Biden Cheers On MLB Potentially Moving All-Star Game Out Of Atlanta Over Anti-Voting Law

PHILADELPHIA - OCTOBER 16:  Joe Biden, Vice President of the United States of America, is seen during pre-game introductions prior to Game One of the National League Championship Series between the San Francisco Giants and the Philadelphia Phillies at Citizens Bank Park in Philadelphia, Pennsylvania on October 16, 2010.  The Giants defeated the Phillies 4-3.  (Photo by Rich Pilling/MLB Photos via Getty Images) *** Local Caption *** Joe Biden
Vice President Joe Biden is seen during pre-game introductions prior to Game One of the National League Championship Series between the San Francisco Giants and the Philadelphia Phillies at Citizens Bank Park in Phil... Vice President Joe Biden is seen during pre-game introductions prior to Game One of the National League Championship Series between the San Francisco Giants and the Philadelphia Phillies at Citizens Bank Park in Philadelphia, Pennsylvania on October 16, 2010. (Photo by Rich Pilling/MLB via Getty Images) MORE LESS
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April 1, 2021 10:16 a.m.

President Joe Biden on Wednesday night backed the Major League Baseball (MLB) organization potentially moving its All-Star game out of Atlanta, Georgia in protest of the state’s recently passed restrictions on voting.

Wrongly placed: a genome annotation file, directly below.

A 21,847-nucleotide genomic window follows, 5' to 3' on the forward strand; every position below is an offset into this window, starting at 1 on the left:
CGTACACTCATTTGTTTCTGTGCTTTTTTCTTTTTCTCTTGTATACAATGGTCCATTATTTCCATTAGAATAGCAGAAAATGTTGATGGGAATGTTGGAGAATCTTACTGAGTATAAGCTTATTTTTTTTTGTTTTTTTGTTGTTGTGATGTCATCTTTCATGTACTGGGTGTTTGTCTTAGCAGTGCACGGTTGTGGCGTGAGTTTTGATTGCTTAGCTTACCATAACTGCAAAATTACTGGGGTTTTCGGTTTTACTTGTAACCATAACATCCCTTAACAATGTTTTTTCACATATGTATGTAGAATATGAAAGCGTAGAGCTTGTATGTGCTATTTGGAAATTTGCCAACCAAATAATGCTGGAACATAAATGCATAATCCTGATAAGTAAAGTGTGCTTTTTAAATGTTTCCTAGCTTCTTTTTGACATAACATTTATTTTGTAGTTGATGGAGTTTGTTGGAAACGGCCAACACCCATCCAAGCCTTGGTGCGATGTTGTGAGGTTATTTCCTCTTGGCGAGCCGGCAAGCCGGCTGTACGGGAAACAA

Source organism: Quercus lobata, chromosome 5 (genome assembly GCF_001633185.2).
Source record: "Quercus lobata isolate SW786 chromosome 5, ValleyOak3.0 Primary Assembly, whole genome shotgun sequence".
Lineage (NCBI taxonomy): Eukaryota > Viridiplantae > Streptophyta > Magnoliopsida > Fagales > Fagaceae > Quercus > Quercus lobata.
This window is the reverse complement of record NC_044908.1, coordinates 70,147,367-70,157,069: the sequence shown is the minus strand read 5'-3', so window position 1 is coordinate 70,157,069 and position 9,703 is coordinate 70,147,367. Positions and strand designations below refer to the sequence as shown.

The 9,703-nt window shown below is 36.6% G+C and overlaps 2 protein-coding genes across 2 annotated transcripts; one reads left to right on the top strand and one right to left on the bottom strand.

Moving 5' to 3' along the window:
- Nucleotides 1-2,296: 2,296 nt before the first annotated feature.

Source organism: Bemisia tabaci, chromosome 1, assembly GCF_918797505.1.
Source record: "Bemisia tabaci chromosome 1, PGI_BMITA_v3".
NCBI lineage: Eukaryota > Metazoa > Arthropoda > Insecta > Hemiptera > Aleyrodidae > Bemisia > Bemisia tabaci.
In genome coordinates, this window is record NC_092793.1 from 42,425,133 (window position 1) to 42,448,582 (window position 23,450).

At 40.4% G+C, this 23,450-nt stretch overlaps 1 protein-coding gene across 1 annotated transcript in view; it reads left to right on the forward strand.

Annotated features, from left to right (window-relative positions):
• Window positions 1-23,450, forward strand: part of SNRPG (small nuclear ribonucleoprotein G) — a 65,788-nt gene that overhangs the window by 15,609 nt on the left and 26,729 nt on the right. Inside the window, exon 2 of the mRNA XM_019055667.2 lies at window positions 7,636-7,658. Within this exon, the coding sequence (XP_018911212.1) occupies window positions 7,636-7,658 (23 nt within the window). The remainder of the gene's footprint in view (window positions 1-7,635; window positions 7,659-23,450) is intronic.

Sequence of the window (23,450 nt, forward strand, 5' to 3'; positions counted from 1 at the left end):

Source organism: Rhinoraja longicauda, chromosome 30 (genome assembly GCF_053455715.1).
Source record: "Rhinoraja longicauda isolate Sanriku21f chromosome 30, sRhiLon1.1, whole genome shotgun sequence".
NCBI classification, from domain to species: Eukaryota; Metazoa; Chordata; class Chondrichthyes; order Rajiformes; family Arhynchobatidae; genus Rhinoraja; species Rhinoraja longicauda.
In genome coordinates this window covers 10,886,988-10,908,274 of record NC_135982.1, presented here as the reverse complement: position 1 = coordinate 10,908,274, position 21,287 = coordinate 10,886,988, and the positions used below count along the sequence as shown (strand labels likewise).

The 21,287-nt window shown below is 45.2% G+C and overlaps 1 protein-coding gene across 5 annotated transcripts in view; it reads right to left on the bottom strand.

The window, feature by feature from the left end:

“I would strongly support them doing that,” Biden said during an interview on ESPN. “People look to them. They’re leaders.”

He asserted that “today’s professional athletes are acting incredibly responsibly.”

Last week, Major League Baseball Players Association (MLBPA) executive director Tony Clark told the Boston Globe that he was open to discussing with the league whether to pull the All-Star game from Atlanta after Georgia Gov. Brian Kemp (R) signed the GOP-controlled legislature’s bill that would create barriers on many people in the Peach State, especially Black Georgians, from being able to vote.

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“If there is an opportunity to, we would look forward to having that conversation,” Clark said.

Local news outlet 11Alive reports that businesses in Cobb County, where the All-Star game will be held in July, would lose nearly $40 million if the game were moved out.

Cobb County Commission Chair Lisa Cupid expects to meet with the MLBPA to discuss the issue at some point, possibly on Thursday, according to 11Alive.

Organizations like the MLB and major corporations based in Atlanta are under pressure from voting rights advocates and Black business leaders to speak out and/or take action against the anti-voting law.

The CEOs for Delta, Coca-Cola, and Microsoft slammed the voting restrictions on Wednesday.

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